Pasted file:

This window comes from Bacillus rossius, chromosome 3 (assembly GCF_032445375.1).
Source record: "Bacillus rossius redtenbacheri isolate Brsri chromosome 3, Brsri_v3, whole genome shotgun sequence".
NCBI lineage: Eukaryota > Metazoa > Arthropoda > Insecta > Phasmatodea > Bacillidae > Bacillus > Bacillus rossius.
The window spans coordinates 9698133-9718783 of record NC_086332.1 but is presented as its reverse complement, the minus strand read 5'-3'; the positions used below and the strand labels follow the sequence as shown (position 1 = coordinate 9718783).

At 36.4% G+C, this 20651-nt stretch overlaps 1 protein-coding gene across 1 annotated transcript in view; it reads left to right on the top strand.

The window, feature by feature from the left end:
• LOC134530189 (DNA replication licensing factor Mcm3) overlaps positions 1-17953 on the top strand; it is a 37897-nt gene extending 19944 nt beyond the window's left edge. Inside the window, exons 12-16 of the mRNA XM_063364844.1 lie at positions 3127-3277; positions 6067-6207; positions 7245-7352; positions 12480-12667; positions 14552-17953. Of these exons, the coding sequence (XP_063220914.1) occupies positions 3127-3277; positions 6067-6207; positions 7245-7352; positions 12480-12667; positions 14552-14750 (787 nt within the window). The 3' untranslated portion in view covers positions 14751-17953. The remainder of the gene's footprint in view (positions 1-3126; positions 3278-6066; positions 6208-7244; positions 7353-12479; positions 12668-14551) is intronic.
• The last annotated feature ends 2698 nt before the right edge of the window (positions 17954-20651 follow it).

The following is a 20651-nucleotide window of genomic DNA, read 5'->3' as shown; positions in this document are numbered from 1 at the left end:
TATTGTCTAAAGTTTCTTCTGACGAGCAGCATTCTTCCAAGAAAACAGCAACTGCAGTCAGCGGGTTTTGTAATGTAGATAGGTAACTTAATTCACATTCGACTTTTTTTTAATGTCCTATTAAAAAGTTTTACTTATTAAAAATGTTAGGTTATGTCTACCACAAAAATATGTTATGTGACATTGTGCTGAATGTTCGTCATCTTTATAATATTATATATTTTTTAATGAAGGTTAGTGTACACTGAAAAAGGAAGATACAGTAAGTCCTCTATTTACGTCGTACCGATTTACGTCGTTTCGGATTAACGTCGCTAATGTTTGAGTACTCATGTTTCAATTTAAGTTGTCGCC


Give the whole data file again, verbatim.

This window comes from Bacillus rossius, chromosome 3 (assembly GCF_032445375.1).
Source record: "Bacillus rossius redtenbacheri isolate Brsri chromosome 3, Brsri_v3, whole genome shotgun sequence".
NCBI lineage: Eukaryota > Metazoa > Arthropoda > Insecta > Phasmatodea > Bacillidae > Bacillus > Bacillus rossius.
The window spans coordinates 9698133-9718783 of record NC_086332.1 but is presented as its reverse complement, the minus strand read 5'-3'; the positions used below and the strand labels follow the sequence as shown (position 1 = coordinate 9718783).

At 36.4% G+C, this 20651-nt stretch overlaps 1 protein-coding gene across 1 annotated transcript in view; it reads left to right on the top strand.

The window, feature by feature from the left end:
• LOC134530189 (DNA replication licensing factor Mcm3) overlaps positions 1-17953 on the top strand; it is a 37897-nt gene extending 19944 nt beyond the window's left edge. Inside the window, exons 12-16 of the mRNA XM_063364844.1 lie at positions 3127-3277; positions 6067-6207; positions 7245-7352; positions 12480-12667; positions 14552-17953. Of these exons, the coding sequence (XP_063220914.1) occupies positions 3127-3277; positions 6067-6207; positions 7245-7352; positions 12480-12667; positions 14552-14750 (787 nt within the window). The 3' untranslated portion in view covers positions 14751-17953. The remainder of the gene's footprint in view (positions 1-3126; positions 3278-6066; positions 6208-7244; positions 7353-12479; positions 12668-14551) is intronic.
• The last annotated feature ends 2698 nt before the right edge of the window (positions 17954-20651 follow it).

The following is a 20651-nucleotide window of genomic DNA, read 5'->3' as shown; positions in this document are numbered from 1 at the left end:
TATTGTCTAAAGTTTCTTCTGACGAGCAGCATTCTTCCAAGAAAACAGCAACTGCAGTCAGCGGGTTTTGTAATGTAGATAGGTAACTTAATTCACATTCGACTTTTTTTTAATGTCCTATTAAAAAGTTTTACTTATTAAAAATGTTAGGTTATGTCTACCACAAAAATATGTTATGTGACATTGTGCTGAATGTTCGTCATCTTTATAATATTATATATTTTTTAATGAAGGTTAGTGTACACTGAAAAAGGAAGATACAGTAAGTCCTCTATTTACGTCGTACCGATTTACGTCGTTTCGGATTAACGTCGCTAATGTTTGAGTACTCATGTTTCAATTTAAGTTGTCGCC